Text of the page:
The European Parliament voted against a copyright bill Thursday that would have required big tech companies to pay for content that they distribute and make them responsible for enforcing copyrights on that content. The idea was to make sure that creators are paid fairly for their work.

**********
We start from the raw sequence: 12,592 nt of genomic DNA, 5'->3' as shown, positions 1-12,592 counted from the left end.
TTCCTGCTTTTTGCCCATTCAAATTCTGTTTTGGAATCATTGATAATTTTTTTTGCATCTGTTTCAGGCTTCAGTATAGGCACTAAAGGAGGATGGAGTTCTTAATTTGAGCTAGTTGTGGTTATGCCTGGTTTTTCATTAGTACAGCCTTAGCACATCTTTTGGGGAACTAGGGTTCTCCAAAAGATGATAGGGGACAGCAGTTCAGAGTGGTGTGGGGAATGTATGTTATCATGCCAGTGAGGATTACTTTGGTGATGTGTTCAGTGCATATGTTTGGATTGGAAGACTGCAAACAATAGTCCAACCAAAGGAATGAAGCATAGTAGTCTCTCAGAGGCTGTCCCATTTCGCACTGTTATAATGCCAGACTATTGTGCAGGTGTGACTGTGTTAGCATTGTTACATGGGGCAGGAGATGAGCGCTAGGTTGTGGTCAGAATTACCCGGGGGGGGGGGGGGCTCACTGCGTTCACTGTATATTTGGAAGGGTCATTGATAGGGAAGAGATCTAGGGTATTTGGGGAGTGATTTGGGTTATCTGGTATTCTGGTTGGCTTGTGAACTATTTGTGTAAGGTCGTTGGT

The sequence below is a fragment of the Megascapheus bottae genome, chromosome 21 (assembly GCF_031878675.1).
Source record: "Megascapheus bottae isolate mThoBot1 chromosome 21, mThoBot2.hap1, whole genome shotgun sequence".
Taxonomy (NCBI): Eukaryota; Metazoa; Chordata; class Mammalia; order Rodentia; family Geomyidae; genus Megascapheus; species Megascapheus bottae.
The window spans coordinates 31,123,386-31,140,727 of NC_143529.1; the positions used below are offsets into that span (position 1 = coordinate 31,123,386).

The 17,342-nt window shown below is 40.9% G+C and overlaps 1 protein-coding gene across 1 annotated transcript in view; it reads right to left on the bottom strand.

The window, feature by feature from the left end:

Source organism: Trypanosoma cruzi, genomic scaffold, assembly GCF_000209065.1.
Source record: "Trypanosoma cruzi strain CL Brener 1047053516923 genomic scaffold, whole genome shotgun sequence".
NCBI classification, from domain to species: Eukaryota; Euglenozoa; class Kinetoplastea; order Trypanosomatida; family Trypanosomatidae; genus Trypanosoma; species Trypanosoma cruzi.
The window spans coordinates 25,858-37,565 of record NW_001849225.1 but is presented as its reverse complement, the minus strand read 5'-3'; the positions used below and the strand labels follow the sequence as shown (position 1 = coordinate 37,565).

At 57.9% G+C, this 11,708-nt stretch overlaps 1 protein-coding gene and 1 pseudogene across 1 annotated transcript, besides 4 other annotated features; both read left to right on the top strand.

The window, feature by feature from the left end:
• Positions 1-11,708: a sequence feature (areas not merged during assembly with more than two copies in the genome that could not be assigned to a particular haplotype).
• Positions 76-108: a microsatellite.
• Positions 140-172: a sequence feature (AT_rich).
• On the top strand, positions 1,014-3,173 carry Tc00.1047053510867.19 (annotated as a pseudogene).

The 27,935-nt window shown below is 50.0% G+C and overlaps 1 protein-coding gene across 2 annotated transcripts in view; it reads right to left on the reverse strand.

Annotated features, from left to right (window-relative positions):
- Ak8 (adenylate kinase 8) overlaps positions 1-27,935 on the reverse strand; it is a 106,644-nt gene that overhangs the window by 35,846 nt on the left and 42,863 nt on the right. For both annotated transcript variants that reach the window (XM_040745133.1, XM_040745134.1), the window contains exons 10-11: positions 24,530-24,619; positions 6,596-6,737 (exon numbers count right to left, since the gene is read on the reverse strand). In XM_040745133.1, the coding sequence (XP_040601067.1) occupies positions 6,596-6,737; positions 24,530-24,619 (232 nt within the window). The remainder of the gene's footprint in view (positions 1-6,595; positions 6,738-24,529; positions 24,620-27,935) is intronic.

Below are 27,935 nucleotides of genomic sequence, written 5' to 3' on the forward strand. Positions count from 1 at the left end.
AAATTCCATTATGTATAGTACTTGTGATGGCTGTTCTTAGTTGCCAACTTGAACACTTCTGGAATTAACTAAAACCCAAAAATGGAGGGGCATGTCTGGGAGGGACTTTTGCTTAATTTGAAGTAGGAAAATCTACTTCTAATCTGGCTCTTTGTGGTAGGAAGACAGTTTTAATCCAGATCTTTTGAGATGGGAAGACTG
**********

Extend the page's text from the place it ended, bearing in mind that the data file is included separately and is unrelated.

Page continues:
While this particular case centered around a legal dispute between musician Paul McCartney and Wikipedia creators, it has much larger ramifications for big tech and can be notched as a victory for companies like Facebook and Google that help distribute content. The two companies like to argue that they are on the side of the media industry, helping them gain views and revenue. They also argued that this particular case was an issue of internet freedom. But they ultimately wield a significant amount of power over those companies as gatekeepers, and the media industry said they need protection for their work. This bill would have been a step to reel in that power, something the EU has been trying to do in a variety of different ways. Big tech may have won this round, but it’s likely a fight that’s far from over.